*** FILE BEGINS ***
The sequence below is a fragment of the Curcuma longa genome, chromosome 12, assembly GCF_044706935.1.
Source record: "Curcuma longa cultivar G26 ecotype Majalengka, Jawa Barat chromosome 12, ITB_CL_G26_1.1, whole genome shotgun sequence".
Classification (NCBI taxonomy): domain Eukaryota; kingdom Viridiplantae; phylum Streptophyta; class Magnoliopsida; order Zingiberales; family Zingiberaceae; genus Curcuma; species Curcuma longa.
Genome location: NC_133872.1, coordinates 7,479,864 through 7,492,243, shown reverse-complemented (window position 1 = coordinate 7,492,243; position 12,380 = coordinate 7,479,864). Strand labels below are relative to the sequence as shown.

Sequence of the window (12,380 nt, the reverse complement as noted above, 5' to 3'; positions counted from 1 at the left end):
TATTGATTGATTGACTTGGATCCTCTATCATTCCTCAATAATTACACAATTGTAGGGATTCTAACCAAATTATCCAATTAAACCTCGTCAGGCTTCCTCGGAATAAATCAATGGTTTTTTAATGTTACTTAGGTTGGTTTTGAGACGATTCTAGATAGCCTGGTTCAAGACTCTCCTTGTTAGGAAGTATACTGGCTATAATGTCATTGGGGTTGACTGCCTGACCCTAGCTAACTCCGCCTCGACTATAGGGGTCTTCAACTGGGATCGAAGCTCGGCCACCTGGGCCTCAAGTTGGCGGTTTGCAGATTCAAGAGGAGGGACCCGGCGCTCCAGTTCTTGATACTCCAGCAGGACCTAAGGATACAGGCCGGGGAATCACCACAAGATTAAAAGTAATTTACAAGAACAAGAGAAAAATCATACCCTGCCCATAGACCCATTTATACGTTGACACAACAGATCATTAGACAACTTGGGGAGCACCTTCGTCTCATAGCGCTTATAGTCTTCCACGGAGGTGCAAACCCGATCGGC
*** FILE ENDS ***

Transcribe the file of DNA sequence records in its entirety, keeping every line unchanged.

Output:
The sequence below is a fragment of the Curcuma longa genome, chromosome 12, assembly GCF_044706935.1.
Source record: "Curcuma longa cultivar G26 ecotype Majalengka, Jawa Barat chromosome 12, ITB_CL_G26_1.1, whole genome shotgun sequence".
Classification (NCBI taxonomy): domain Eukaryota; kingdom Viridiplantae; phylum Streptophyta; class Magnoliopsida; order Zingiberales; family Zingiberaceae; genus Curcuma; species Curcuma longa.
Genome location: NC_133872.1, coordinates 7,479,864 through 7,492,243, shown reverse-complemented (window position 1 = coordinate 7,492,243; position 12,380 = coordinate 7,479,864). Strand labels below are relative to the sequence as shown.

Sequence of the window (12,380 nt, the reverse complement as noted above, 5' to 3'; positions counted from 1 at the left end):
TATTGATTGATTGACTTGGATCCTCTATCATTCCTCAATAATTACACAATTGTAGGGATTCTAACCAAATTATCCAATTAAACCTCGTCAGGCTTCCTCGGAATAAATCAATGGTTTTTTAATGTTACTTAGGTTGGTTTTGAGACGATTCTAGATAGCCTGGTTCAAGACTCTCCTTGTTAGGAAGTATACTGGCTATAATGTCATTGGGGTTGACTGCCTGACCCTAGCTAACTCCGCCTCGACTATAGGGGTCTTCAACTGGGATCGAAGCTCGGCCACCTGGGCCTCAAGTTGGCGGTTTGCAGATTCAAGAGGAGGGACCCGGCGCTCCAGTTCTTGATACTCCAGCAGGACCTAAGGATACAGGCCGGGGAATCACCACAAGATTAAAAGTAATTTACAAGAACAAGAGAAAAATCATACCCTGCCCATAGACCCATTTATACGTTGACACAACAGATCATTAGACAACTTGGGGAGCACCTTCGTCTCATAGCGCTTATAGTCTTCCACGGAGGTGCAAACCCGATCGGC